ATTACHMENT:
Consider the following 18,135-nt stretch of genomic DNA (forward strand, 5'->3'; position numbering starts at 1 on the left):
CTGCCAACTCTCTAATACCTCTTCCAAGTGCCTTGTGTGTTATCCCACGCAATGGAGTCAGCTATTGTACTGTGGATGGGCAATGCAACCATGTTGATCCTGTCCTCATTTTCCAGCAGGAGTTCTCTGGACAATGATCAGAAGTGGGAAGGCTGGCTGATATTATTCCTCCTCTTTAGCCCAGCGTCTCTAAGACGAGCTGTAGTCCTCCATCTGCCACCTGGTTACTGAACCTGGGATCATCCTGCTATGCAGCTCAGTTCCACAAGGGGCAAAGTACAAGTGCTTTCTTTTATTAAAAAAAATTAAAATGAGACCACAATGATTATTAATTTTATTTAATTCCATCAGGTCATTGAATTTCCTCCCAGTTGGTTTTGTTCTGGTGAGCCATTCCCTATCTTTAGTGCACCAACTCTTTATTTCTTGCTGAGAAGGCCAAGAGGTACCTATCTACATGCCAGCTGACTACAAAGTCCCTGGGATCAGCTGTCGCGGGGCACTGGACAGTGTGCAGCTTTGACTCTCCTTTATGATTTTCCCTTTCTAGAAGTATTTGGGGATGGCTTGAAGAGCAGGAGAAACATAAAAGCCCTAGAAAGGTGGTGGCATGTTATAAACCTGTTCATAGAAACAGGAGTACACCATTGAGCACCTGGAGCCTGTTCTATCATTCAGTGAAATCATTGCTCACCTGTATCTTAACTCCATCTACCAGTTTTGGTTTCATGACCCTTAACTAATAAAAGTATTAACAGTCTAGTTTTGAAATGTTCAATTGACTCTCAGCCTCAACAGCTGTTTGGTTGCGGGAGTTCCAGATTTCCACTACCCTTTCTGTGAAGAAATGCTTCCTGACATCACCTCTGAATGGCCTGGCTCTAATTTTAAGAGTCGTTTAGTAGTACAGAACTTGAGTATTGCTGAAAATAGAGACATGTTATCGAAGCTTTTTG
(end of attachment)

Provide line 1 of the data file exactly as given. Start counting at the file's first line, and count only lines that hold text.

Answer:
Consider the following 18,135-nt stretch of genomic DNA (forward strand, 5'->3'; position numbering starts at 1 on the left):